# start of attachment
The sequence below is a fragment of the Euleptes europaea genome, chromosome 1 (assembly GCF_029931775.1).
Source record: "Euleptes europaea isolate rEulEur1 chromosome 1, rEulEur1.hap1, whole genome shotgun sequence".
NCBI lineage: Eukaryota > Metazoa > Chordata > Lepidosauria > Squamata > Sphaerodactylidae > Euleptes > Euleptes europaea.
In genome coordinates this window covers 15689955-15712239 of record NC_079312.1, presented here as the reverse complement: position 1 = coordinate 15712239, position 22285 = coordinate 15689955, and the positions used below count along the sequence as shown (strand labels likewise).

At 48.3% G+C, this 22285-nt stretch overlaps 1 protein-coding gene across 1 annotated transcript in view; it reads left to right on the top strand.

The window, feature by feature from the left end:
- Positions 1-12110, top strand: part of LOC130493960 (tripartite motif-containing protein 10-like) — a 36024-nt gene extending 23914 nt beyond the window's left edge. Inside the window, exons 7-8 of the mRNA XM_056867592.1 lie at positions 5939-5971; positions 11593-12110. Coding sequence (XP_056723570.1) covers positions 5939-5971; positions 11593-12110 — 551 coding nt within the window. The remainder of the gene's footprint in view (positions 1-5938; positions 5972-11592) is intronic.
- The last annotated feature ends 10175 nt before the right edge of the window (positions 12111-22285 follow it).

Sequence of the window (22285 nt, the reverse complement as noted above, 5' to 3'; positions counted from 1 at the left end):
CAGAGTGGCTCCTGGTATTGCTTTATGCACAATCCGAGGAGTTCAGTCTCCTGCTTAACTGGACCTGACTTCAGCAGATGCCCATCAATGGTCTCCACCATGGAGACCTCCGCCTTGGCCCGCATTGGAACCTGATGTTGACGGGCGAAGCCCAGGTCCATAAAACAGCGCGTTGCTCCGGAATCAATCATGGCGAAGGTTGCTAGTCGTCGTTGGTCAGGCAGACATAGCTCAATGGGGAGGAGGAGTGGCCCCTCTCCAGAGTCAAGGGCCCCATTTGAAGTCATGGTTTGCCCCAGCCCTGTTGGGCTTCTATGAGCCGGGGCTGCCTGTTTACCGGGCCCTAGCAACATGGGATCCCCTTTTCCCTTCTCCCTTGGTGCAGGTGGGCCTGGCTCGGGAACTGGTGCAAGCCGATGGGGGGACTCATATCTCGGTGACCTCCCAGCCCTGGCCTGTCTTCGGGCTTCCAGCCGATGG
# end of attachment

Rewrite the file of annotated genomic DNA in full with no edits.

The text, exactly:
The sequence below is a fragment of the Euleptes europaea genome, chromosome 1 (assembly GCF_029931775.1).
Source record: "Euleptes europaea isolate rEulEur1 chromosome 1, rEulEur1.hap1, whole genome shotgun sequence".
NCBI lineage: Eukaryota > Metazoa > Chordata > Lepidosauria > Squamata > Sphaerodactylidae > Euleptes > Euleptes europaea.
In genome coordinates this window covers 15689955-15712239 of record NC_079312.1, presented here as the reverse complement: position 1 = coordinate 15712239, position 22285 = coordinate 15689955, and the positions used below count along the sequence as shown (strand labels likewise).

At 48.3% G+C, this 22285-nt stretch overlaps 1 protein-coding gene across 1 annotated transcript in view; it reads left to right on the top strand.

The window, feature by feature from the left end:
- Positions 1-12110, top strand: part of LOC130493960 (tripartite motif-containing protein 10-like) — a 36024-nt gene extending 23914 nt beyond the window's left edge. Inside the window, exons 7-8 of the mRNA XM_056867592.1 lie at positions 5939-5971; positions 11593-12110. Coding sequence (XP_056723570.1) covers positions 5939-5971; positions 11593-12110 — 551 coding nt within the window. The remainder of the gene's footprint in view (positions 1-5938; positions 5972-11592) is intronic.
- The last annotated feature ends 10175 nt before the right edge of the window (positions 12111-22285 follow it).

Sequence of the window (22285 nt, the reverse complement as noted above, 5' to 3'; positions counted from 1 at the left end):
CAGAGTGGCTCCTGGTATTGCTTTATGCACAATCCGAGGAGTTCAGTCTCCTGCTTAACTGGACCTGACTTCAGCAGATGCCCATCAATGGTCTCCACCATGGAGACCTCCGCCTTGGCCCGCATTGGAACCTGATGTTGACGGGCGAAGCCCAGGTCCATAAAACAGCGCGTTGCTCCGGAATCAATCATGGCGAAGGTTGCTAGTCGTCGTTGGTCAGGCAGACATAGCTCAATGGGGAGGAGGAGTGGCCCCTCTCCAGAGTCAAGGGCCCCATTTGAAGTCATGGTTTGCCCCAGCCCTGTTGGGCTTCTATGAGCCGGGGCTGCCTGTTTACCGGGCCCTAGCAACATGGGATCCCCTTTTCCCTTCTCCCTTGGTGCAGGTGGGCCTGGCTCGGGAACTGGTGCAAGCCGATGGGGGGACTCATATCTCGGTGACCTCCCAGCCCTGGCCTGTCTTCGGGCTTCCAGCCGATGG